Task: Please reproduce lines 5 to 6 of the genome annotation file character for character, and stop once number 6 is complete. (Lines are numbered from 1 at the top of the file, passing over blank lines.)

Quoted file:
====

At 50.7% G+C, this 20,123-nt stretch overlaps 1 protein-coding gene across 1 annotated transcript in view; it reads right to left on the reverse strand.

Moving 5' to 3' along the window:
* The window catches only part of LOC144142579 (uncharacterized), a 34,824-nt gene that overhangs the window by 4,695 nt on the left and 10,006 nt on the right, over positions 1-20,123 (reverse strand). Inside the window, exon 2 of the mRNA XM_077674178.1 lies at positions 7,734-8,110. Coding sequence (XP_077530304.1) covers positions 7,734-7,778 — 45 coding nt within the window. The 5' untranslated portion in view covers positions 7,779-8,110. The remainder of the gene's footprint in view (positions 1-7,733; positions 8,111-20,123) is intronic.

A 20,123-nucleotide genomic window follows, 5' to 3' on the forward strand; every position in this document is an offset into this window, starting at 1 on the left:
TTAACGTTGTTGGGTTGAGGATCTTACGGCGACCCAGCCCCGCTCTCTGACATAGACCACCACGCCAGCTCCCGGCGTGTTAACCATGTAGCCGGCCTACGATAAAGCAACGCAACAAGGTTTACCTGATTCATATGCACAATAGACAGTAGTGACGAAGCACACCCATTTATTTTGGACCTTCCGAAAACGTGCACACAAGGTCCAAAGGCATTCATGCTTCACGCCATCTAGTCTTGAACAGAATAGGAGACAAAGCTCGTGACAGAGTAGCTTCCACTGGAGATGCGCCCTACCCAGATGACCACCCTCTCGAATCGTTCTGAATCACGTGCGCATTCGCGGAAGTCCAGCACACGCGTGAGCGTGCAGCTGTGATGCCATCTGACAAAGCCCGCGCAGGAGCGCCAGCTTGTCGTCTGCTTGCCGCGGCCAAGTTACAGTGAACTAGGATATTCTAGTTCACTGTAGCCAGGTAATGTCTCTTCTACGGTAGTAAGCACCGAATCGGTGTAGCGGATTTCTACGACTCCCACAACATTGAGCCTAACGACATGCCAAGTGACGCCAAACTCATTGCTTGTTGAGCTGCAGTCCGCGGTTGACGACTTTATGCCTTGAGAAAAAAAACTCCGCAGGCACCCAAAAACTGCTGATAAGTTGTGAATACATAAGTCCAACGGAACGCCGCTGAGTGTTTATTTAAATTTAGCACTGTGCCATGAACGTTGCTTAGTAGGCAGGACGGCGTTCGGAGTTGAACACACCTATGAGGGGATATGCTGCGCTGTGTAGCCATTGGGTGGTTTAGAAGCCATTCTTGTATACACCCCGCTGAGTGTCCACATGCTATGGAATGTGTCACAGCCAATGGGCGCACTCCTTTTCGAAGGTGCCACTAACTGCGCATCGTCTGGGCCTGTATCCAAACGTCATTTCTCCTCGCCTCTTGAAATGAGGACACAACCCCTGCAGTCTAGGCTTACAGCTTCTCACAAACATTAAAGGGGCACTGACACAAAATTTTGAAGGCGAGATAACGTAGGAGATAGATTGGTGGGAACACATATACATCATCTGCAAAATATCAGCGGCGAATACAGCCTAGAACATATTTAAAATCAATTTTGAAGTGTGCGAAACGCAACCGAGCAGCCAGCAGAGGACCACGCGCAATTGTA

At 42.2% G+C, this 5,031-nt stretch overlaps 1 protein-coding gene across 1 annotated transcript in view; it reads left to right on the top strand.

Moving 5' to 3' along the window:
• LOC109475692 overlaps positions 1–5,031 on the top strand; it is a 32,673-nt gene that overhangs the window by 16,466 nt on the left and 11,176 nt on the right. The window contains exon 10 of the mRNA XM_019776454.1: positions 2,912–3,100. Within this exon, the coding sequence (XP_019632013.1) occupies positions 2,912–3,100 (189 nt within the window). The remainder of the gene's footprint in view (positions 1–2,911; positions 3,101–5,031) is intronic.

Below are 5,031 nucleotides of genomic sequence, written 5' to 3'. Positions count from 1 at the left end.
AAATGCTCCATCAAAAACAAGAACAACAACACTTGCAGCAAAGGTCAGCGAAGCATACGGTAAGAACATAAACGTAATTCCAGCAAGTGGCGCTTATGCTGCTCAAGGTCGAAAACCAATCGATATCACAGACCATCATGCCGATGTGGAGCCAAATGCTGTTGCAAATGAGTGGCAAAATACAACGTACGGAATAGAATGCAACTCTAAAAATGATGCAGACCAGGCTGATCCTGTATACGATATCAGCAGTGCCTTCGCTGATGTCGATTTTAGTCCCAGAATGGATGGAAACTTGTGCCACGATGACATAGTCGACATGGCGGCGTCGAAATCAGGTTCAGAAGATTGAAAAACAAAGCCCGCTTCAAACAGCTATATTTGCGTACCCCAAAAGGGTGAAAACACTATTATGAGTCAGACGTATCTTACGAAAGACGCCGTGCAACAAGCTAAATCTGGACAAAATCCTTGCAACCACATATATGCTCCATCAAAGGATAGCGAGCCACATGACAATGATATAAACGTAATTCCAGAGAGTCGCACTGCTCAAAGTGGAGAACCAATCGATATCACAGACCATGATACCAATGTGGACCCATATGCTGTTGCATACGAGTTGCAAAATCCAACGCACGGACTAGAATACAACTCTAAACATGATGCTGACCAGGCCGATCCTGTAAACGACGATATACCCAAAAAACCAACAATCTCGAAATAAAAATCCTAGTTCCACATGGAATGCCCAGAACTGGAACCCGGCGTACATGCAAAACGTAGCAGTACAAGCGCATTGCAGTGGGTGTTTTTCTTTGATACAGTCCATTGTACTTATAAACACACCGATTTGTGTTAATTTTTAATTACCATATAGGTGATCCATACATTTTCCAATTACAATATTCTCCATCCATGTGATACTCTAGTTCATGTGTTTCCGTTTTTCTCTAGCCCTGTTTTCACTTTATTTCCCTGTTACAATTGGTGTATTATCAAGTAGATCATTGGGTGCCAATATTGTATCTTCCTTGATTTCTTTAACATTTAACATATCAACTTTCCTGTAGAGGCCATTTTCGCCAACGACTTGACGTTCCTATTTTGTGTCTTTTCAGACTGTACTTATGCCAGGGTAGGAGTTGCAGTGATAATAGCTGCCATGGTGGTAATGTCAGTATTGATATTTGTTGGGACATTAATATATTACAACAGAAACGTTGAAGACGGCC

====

TTAACGTTGTTGGGTTGAGGATCTTACGGCGACCCAGCCCCGCTCTCTGACATAGACCACCACGCCAGCTCCCGGCGTGTTAACCATGTAGCCGGCCTACGATAAAGCAACGCAACAAGGTTTACCTGATTCATATGCACAATAGACAGTAGTGACGAAGCACACCCATTTATTTTGGACCTTCCGAAAACGTGCACACAAGGTCCAAAGGCATTCATGCTTCACGCCATCTAGTCTTGAACAGAATAGGAGACAAAGCTCGTGACAGAGTAGCTTCCACTGGAGATGCGCCCTACCCAGATGACCACCCTCTCGAATCGTTCTGAATCACGTGCGCATTCGCGGAAGTCCAGCACACGCGTGAGCGTGCAGCTGTGATGCCATCTGACAAAGCCCGCGCAGGAGCGCCAGCTTGTCGTCTGCTTGCCGCGGCCAAGTTACAGTGAACTAGGATATTCTAGTTCACTGTAGCCAGGTAATGTCTCTTCTACGGTAGTAAGCACCGAATCGGTGTAGCGGATTTCTACGACTCCCACAACATTGAGCCTAACGACATGCCAAGTGACGCCAAACTCATTGCTTGTTGAGCTGCAGTCCGCGGTTGACGACTTTATGCCTTGAGAAAAAAAACTCCGCAGGCACCCAAAAACTGCTGATAAGTTGTGAATACATAAGTCCAACGGAACGCCGCTGAGTGTTTATTTAAATTTAGCACTGTGCCATGAACGTTGCTTAGTAGGCAGGACGGCGTTCGGAGTTGAACACACCTATGAGGGGATATGCTGCGCTGTGTAGCCATTGGGTGGTTTAGAAGCCATTCTTGTATACACCCCGCTGAGTGTCCACATGCTATGGAATGTGTCACAGCCAATGGGCGCACTCCTTTTCGAAGGTGCCACTAACTGCGCATCGTCTGGGCCTGTATCCAAACGTCATTTCTCCTCGCCTCTTGAAATGAGGACACAACCCCTGCAGTCTAGGCTTACAGCTTCTCACAAACATTAAAGGGGCACTGACACAAAATTTTGAAGGCGAGATAACGTAGGAGATAGATTGGTGGGAACACATATACATCATCTGCAAAATATCAGCGGCGAATACAGCCTAGAACATATTTAAAATCAATTTTGAAGTGTGCGAAACGCAACCGAGCAGCCAGCAGAGGACCACGCGCAATTGTA

At 42.2% G+C, this 5,031-nt stretch overlaps 1 protein-coding gene across 1 annotated transcript in view; it reads left to right on the top strand.